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beyond the pale

Yours truly, significantly less covered-up than usual.I caved.

For the better part of two decades, I refused to bend to the pressure to be tan. After living in Southern California, trying to transform my freckled English/Irish/Eastern European pastiness into gleaming, Nordic bronze, I long ago accepted my true self. Ever since then, this is what I do: I wear enormous hats. I use nuclear-grade sunscreen even when it's raining. In summer, while the world skips around in tank tops and shorts, you'll find me in high necklines, long sleeves and pants. I wear my pallor with the pride of a courageous iconoclast.

Except in a New York summer, the long sleeves/pants combination can be unbearable, so sometimes I want to wear a skirt. (Yes, I slather on the SPF 100.) And when I do, I inevitably feel like an escapee from the freak show. Just like the rest of me, my legs are white. Gleaming white.

Don't believe me? Consider a reunion in Las Vegas I attended with my sorority sisters some years ago, right after I'd moved from Los Angeles to New York. I was by the pool in a black maillot, the very picture of Manhattan sophistication. I got up to fetch another cocktail from the poolside bar, picking my way across the sunny deck, and realized all eyes were on me. "I must look goooooood," I thought, sashaying back to my chaise like the hot thing I was. Only when I got the photos back weeks later did I realize: People weren't staring because I was good-looking. They were staring because my legs reflected the sun.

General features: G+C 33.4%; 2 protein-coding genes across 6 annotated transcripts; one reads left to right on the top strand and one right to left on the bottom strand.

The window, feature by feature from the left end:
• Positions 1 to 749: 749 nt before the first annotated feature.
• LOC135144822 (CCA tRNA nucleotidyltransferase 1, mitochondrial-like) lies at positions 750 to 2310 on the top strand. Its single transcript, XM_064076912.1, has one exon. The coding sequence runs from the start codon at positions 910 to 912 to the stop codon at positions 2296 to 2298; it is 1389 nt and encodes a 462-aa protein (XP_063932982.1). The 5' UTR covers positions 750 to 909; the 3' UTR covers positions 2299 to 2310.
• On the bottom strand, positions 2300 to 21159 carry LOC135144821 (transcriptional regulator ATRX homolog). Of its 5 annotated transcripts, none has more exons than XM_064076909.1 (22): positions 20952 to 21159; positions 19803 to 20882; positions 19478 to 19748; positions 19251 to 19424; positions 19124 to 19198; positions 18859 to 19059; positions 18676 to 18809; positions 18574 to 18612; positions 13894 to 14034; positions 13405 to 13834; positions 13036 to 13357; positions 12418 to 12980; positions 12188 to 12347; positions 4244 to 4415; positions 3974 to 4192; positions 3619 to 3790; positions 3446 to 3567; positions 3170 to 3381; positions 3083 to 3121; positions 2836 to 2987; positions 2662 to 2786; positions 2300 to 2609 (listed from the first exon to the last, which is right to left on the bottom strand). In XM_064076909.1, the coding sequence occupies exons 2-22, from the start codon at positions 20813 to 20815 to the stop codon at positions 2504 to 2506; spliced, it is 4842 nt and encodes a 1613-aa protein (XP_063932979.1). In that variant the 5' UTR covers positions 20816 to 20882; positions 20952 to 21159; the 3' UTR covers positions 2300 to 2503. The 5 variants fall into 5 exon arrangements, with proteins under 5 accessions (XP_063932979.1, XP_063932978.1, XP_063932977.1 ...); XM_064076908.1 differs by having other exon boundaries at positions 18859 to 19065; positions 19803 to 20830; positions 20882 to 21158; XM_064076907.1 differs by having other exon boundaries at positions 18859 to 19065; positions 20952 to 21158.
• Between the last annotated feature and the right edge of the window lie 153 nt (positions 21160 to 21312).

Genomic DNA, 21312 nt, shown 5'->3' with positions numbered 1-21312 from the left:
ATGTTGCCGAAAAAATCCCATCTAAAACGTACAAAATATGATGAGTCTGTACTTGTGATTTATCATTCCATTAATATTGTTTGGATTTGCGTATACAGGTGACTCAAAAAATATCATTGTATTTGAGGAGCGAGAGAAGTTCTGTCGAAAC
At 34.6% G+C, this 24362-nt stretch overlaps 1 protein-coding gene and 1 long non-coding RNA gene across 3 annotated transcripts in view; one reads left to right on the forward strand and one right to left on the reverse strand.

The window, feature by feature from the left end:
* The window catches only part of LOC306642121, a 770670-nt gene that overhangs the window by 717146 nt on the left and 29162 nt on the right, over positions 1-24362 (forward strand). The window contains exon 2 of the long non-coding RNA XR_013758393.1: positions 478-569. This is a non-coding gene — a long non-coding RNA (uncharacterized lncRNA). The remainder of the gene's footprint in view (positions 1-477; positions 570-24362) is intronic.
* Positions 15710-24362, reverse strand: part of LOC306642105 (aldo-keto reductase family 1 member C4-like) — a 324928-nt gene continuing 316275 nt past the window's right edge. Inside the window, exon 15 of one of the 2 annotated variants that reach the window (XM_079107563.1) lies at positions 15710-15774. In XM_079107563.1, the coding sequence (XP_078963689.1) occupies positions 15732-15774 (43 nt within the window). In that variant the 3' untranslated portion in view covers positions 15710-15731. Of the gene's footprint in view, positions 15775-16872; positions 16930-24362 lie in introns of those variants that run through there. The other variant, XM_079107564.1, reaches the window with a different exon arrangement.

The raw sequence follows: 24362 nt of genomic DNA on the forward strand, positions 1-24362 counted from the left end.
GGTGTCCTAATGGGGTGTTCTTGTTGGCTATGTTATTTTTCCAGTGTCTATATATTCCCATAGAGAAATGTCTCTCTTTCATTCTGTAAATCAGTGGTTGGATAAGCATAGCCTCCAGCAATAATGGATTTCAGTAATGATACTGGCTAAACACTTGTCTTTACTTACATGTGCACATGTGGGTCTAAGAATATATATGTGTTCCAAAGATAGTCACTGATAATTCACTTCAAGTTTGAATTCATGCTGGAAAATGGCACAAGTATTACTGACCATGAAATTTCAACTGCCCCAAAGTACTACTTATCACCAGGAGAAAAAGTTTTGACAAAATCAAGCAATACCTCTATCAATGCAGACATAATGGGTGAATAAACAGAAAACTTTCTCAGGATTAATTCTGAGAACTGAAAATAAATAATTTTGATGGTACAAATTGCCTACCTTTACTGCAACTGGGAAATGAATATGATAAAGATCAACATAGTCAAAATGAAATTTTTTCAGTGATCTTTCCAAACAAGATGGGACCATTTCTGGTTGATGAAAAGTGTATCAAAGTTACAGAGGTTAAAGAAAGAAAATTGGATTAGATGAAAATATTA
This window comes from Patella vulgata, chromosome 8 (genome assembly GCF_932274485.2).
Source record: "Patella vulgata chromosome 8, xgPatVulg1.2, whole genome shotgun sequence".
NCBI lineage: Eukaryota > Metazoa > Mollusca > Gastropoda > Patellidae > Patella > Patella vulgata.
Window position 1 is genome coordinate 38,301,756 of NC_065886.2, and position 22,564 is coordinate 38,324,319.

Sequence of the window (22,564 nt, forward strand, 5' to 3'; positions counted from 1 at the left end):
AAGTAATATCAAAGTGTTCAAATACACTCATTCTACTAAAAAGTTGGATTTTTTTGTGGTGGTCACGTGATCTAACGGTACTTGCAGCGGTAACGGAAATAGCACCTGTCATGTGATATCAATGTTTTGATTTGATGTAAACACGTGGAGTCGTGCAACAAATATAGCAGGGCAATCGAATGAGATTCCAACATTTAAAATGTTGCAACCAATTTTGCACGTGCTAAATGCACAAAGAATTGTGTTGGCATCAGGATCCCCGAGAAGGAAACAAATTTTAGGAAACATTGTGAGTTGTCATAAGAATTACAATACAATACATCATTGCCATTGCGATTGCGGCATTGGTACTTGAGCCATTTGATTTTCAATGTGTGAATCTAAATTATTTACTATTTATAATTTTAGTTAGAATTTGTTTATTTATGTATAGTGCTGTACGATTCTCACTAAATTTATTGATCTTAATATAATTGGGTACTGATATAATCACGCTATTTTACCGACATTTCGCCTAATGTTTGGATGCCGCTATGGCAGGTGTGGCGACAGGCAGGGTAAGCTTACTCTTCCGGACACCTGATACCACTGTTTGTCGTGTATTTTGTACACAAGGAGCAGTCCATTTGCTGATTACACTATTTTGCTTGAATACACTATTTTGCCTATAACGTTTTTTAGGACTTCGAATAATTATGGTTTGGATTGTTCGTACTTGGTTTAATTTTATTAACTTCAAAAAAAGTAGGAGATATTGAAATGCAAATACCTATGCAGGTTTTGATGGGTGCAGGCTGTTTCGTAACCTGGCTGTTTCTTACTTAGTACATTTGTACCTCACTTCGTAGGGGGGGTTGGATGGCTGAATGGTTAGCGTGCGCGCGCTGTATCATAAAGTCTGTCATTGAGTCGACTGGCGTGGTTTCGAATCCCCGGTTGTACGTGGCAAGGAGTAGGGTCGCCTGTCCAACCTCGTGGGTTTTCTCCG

So yesterday, knowing it was going to be 88 degrees today, I bought some of that body lotion that is supposed to very gradually impart a "natural glow." I put some on, and sure enough, there was that gross self-tanner smell. A few hours after that I was no longer lily-white but ever so faintly yellowish.

And I'm kind of disappointed in myself. On the one hand, it'll be a relief to walk down the street un-remarked upon. On the other, I've caved. It's easy to be an iconoclast in a turtleneck sweater, leggings and boots. How courageous am I if I can't flaunt my pallor in the summer, when doing so means something? I keep thinking of "meta-vegetarian," a term the writer Douglas Coupland once used to describe vegetarians who eat soy products meant to look and taste like meat. Maybe I'm meta-pasty. Or fair-weather fair. Or, more fittingly, foul-weather fair.

But at least my legs aren't blinding people.



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